So from what we saw in "Bash," where Lexington demands to know why the clones are choosing to help Thailog, and where Goliath says that "choice must extend to those who choose unwisely" - which is a very different concept than a basic, arbitrary choice between right and wrong - I have to ask: Where have Goliath and Lexington gotten the understanding to ask those questions?

Angela also presents an interesting case, because while she was raised by humans, she was raised by humans for whom it can't be assumed would have had the same understanding of free will as you and I do having grown up in a democratic society as it applies to personal choice, much less in making decisions of leadership. So is her command to Delilah founded more on her hatred of Thailog, or is she also making a case for free will; and if the latter, what informs that for her?

Touching on the same vein: Since 1996 would be the first U.S. election year that the gargoyles have really been exposed to - it seems to me that in 1994 the Manhattan clan was more curious about their new physical surroundings than cultural; and it was a midterm election anyway with much less media hype than a presidential cycle - what do the gargoyles of the Manhattan clan make of democracy, given their less than democratic heritage?

Greg responds...

Free will seems essential to any discussion of Abrahamic religions... starting with the Garden of Eden. What God wants does not mean He FORCES you to do it, and I think even 10th century Catholics and Scotsmen got this idea whether or not they could articulate it.

And free will doesn't absolve us of personal debts, religious responsibilities, community obligations and the like. (Not to mention the laws of physics. Just because I have the free will to say I want to fly, doesn't mean I can.) Certainly Gargoyles would understand that. One ignores community contracts (even -- again -- if one cannot articulate these ideas) at the risk of banishment. (Cf. Iago, Demona or Yama.)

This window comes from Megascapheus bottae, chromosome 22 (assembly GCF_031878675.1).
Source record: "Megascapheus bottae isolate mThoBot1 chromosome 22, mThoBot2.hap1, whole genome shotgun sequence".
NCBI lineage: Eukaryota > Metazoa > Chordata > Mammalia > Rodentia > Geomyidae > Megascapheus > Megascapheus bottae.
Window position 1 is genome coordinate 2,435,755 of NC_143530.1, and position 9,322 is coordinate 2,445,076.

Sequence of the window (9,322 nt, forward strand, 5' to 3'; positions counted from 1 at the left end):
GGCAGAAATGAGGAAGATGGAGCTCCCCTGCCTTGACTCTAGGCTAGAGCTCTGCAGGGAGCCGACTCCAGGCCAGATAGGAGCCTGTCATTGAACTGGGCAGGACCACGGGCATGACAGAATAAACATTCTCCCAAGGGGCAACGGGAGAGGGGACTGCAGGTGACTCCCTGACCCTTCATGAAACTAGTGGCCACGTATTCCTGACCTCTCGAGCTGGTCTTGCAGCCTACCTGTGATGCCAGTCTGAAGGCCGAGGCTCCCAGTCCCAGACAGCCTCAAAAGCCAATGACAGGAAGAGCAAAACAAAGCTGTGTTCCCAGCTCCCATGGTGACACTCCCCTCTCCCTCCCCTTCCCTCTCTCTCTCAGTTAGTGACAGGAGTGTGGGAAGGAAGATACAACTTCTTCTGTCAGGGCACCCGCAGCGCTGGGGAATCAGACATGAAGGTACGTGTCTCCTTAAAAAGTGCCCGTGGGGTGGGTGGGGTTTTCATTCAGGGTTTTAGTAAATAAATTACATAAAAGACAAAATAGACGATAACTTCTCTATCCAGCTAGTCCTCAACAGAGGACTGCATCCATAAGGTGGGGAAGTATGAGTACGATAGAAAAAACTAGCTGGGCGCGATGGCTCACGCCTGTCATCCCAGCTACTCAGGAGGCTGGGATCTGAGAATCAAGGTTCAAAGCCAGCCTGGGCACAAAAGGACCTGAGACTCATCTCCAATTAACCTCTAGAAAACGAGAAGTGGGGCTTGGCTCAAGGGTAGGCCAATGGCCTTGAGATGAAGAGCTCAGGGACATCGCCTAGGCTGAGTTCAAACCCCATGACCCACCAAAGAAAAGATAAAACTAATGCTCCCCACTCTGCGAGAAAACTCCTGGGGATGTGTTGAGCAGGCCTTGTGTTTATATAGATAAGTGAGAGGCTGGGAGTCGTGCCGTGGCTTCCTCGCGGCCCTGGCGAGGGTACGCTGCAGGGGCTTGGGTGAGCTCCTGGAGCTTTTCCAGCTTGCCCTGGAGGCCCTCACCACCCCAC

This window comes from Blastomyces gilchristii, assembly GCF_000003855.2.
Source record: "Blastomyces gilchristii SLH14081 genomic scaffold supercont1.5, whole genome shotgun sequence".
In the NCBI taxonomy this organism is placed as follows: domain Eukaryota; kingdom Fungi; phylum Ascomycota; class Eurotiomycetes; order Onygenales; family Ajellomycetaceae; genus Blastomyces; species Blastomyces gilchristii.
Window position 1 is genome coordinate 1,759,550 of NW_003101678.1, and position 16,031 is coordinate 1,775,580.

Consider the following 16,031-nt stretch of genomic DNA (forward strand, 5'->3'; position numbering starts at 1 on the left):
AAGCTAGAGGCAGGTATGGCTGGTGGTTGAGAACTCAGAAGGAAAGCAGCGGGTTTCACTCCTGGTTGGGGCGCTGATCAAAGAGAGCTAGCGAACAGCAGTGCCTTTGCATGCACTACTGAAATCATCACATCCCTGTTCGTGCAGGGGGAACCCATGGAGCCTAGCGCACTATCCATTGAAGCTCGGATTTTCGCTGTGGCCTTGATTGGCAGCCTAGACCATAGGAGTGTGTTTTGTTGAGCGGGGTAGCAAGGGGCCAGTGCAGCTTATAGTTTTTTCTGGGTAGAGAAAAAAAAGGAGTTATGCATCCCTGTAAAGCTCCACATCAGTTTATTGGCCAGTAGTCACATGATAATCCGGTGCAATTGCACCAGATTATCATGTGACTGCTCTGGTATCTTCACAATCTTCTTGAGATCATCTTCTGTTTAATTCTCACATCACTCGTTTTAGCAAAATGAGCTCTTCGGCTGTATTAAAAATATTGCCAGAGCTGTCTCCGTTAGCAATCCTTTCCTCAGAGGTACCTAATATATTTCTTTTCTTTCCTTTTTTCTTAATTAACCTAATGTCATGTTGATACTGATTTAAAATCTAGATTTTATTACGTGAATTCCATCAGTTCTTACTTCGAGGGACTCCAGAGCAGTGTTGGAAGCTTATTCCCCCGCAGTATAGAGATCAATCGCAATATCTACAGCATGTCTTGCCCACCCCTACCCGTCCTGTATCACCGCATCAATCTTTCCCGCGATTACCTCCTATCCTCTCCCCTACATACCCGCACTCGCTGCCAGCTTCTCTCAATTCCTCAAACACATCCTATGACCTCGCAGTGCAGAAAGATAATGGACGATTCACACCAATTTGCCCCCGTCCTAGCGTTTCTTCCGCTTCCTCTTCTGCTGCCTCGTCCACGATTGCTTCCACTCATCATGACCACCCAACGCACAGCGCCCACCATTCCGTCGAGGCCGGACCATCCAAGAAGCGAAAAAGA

As for the articulation itself, well... I think we have demonstrated that Goliath is very well read. And that Lex is a very fast study. As for Angela... well, like her mother, she's not one to deny the right of the individual. I'll leave the rest to your interpretation.

Democracy probably seems to them to be the lesser of evils vis-a-vis humans. But I don't think of Gargoyle society as undemocratic per se. Leadership questions don't seem to vibe with democracy gargoyles-wise, but a good leader is sensitive to the needs of those he leads. Hudson chose Goliath, and as far as we know there was only one real objection to the choice (a clear minority). Goliath chose Demona as his second, with no objections that we know of. Goliath chose Brooklyn as his second with, again, NO objections... even from the two other gargoyles competing for the gig. So... draw your own conclusions. Gargoyles may just be better attuned to each other based on NON-verbal cues... They don't need to name things or spend a fortune on television advertisements to know what there community is looking for in a leader.

Or maybe not. Interesting questions. We should definitely raise these issues again next summer.

Response recorded on August 21, 2007